Term of the Day: Cabotage

Cabotage is a water transportation term applicable to shipments between nation’s ports; commonly refering to coastwise or intercoastal navigation or trade.

The term cabotage was originally a shipping term, but now it also covers aviation, railways, and road transport. The word is often used to refer to the transport of goods or passengers between two points in the same country by a vessel or an aircraft registered in another country.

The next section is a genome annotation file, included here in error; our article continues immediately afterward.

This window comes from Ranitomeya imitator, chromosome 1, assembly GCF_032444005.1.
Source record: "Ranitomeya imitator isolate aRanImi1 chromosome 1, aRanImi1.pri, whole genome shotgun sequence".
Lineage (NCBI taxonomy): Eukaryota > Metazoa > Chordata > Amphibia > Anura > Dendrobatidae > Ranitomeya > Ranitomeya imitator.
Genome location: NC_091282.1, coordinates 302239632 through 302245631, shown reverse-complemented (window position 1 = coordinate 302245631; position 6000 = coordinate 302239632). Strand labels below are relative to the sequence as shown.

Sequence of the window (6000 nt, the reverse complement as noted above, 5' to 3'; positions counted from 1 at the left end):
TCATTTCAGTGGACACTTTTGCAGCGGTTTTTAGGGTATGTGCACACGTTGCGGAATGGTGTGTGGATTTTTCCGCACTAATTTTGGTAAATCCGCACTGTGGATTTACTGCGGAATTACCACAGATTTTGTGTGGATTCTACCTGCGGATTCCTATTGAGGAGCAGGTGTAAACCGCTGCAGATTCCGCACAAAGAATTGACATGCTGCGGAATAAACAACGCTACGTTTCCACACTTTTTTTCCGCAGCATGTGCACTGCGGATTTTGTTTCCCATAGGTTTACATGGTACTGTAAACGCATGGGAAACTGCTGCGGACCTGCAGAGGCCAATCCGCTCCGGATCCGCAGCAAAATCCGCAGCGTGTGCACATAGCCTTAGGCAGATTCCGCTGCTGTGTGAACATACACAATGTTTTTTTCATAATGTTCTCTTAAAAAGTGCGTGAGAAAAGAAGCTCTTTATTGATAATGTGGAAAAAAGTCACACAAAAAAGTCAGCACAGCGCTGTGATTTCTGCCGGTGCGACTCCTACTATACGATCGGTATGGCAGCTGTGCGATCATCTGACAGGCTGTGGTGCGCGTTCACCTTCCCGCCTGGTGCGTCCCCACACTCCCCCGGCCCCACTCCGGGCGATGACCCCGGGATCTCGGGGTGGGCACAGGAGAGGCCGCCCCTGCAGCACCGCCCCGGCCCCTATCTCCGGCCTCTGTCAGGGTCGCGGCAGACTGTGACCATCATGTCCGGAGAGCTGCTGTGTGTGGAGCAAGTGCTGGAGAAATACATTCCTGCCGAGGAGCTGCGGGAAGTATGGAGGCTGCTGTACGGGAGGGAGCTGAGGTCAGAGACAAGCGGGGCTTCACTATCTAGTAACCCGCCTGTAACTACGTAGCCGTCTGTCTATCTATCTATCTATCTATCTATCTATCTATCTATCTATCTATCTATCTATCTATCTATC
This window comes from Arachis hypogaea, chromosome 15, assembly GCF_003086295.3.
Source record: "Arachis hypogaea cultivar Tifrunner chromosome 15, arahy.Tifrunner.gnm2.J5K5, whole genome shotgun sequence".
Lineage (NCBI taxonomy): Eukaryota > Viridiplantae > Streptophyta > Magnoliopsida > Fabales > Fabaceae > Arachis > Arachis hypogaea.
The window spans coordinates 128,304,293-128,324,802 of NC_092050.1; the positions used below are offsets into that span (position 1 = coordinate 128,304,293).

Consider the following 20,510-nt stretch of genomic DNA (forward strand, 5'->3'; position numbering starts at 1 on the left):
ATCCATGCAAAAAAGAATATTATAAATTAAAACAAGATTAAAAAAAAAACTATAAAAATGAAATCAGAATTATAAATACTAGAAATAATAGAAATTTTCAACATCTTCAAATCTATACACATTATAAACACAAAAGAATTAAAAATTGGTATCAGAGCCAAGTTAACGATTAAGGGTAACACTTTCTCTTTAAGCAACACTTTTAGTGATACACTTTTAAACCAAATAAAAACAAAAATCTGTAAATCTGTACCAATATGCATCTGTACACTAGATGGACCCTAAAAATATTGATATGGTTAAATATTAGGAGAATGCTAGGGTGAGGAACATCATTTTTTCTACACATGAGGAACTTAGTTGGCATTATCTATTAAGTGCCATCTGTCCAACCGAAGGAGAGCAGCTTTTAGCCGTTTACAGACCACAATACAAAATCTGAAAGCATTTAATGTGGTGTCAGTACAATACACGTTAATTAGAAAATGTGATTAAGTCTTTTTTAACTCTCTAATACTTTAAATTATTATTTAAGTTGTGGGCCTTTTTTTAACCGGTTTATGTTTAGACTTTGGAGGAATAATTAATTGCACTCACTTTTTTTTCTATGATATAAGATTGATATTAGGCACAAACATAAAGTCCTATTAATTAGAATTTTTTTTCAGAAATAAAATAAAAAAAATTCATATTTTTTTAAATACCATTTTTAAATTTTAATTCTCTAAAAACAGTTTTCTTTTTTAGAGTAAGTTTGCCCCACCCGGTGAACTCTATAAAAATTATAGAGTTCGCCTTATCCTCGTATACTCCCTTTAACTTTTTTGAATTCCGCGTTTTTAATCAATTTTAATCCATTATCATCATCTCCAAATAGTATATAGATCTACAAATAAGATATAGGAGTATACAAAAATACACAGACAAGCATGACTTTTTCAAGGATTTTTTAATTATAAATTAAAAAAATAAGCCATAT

The term is used in the context of “cabotage rights”, the right of a company from one country to trade in another country.

For example, in the U.S., the Merchant Marine Act of 1920, also known as the Jones Act, requires that all goods transported by water between U.S. ports be carried on U.S.-flagged ships, constructed in the U.S., owned by U.S. citizens, and crewed by U.S. citizens and U.S. permanent residents.

World Maritime News Staff